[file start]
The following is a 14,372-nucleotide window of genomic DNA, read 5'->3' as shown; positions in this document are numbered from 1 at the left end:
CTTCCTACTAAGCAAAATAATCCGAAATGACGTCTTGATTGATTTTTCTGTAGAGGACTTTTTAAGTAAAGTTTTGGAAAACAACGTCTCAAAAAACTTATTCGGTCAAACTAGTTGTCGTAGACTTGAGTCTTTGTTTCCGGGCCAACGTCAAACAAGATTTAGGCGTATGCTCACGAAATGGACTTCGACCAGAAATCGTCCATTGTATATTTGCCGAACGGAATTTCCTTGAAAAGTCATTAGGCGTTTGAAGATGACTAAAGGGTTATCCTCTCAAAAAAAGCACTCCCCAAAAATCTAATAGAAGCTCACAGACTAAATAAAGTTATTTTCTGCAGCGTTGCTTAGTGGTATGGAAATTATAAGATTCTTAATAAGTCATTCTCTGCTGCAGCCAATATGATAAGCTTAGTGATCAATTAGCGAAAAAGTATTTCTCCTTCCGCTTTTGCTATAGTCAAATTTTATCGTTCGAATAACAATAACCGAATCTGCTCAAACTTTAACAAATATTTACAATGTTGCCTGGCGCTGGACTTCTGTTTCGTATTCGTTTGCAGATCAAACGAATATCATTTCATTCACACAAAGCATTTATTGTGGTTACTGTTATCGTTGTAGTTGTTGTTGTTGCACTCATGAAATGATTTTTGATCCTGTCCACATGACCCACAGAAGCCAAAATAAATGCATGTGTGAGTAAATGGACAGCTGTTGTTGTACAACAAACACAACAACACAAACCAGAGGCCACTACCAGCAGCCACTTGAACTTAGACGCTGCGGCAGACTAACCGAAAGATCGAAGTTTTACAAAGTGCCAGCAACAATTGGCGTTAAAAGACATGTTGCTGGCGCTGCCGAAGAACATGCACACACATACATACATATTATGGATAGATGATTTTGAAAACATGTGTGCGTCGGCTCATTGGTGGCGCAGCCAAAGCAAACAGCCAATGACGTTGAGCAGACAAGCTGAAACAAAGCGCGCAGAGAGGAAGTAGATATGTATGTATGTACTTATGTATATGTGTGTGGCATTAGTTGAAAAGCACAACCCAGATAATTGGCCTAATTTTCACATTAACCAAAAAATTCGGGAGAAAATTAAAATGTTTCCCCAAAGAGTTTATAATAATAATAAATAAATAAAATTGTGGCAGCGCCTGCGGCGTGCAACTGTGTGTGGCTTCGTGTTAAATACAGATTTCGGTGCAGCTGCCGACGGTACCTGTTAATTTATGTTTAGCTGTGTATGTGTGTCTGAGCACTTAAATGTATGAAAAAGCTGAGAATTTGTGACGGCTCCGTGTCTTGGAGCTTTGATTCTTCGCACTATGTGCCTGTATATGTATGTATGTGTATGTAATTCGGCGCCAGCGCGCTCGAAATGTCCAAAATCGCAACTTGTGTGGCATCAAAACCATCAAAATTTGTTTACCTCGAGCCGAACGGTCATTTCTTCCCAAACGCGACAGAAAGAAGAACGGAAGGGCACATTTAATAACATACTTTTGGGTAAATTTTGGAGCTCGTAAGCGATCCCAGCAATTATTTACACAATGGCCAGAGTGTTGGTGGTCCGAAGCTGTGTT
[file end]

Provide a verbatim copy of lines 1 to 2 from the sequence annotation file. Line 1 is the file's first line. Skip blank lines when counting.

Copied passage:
The following is a 14,372-nucleotide window of genomic DNA, read 5'->3' as shown; positions in this document are numbered from 1 at the left end:
CTTCCTACTAAGCAAAATAATCCGAAATGACGTCTTGATTGATTTTTCTGTAGAGGACTTTTTAAGTAAAGTTTTGGAAAACAACGTCTCAAAAAACTTATTCGGTCAAACTAGTTGTCGTAGACTTGAGTCTTTGTTTCCGGGCCAACGTCAAACAAGATTTAGGCGTATGCTCACGAAATGGACTTCGACCAGAAATCGTCCATTGTATATTTGCCGAACGGAATTTCCTTGAAAAGTCATTAGGCGTTTGAAGATGACTAAAGGGTTATCCTCTCAAAAAAAGCACTCCCCAAAAATCTAATAGAAGCTCACAGACTAAATAAAGTTATTTTCTGCAGCGTTGCTTAGTGGTATGGAAATTATAAGATTCTTAATAAGTCATTCTCTGCTGCAGCCAATATGATAAGCTTAGTGATCAATTAGCGAAAAAGTATTTCTCCTTCCGCTTTTGCTATAGTCAAATTTTATCGTTCGAATAACAATAACCGAATCTGCTCAAACTTTAACAAATATTTACAATGTTGCCTGGCGCTGGACTTCTGTTTCGTATTCGTTTGCAGATCAAACGAATATCATTTCATTCACACAAAGCATTTATTGTGGTTACTGTTATCGTTGTAGTTGTTGTTGTTGCACTCATGAAATGATTTTTGATCCTGTCCACATGACCCACAGAAGCCAAAATAAATGCATGTGTGAGTAAATGGACAGCTGTTGTTGTACAACAAACACAACAACACAAACCAGAGGCCACTACCAGCAGCCACTTGAACTTAGACGCTGCGGCAGACTAACCGAAAGATCGAAGTTTTACAAAGTGCCAGCAACAATTGGCGTTAAAAGACATGTTGCTGGCGCTGCCGAAGAACATGCACACACATACATACATATTATGGATAGATGATTTTGAAAACATGTGTGCGTCGGCTCATTGGTGGCGCAGCCAAAGCAAACAGCCAATGACGTTGAGCAGACAAGCTGAAACAAAGCGCGCAGAGAGGAAGTAGATATGTATGTATGTACTTATGTATATGTGTGTGGCATTAGTTGAAAAGCACAACCCAGATAATTGGCCTAATTTTCACATTAACCAAAAAATTCGGGAGAAAATTAAAATGTTTCCCCAAAGAGTTTATAATAATAATAAATAAATAAAATTGTGGCAGCGCCTGCGGCGTGCAACTGTGTGTGGCTTCGTGTTAAATACAGATTTCGGTGCAGCTGCCGACGGTACCTGTTAATTTATGTTTAGCTGTGTATGTGTGTCTGAGCACTTAAATGTATGAAAAAGCTGAGAATTTGTGACGGCTCCGTGTCTTGGAGCTTTGATTCTTCGCACTATGTGCCTGTATATGTATGTATGTGTATGTAATTCGGCGCCAGCGCGCTCGAAATGTCCAAAATCGCAACTTGTGTGGCATCAAAACCATCAAAATTTGTTTACCTCGAGCCGAACGGTCATTTCTTCCCAAACGCGACAGAAAGAAGAACGGAAGGGCACATTTAATAACATACTTTTGGGTAAATTTTGGAGCTCGTAAGCGATCCCAGCAATTATTTACACAATGGCCAGAGTGTTGGTGGTCCGAAGCTGTGTT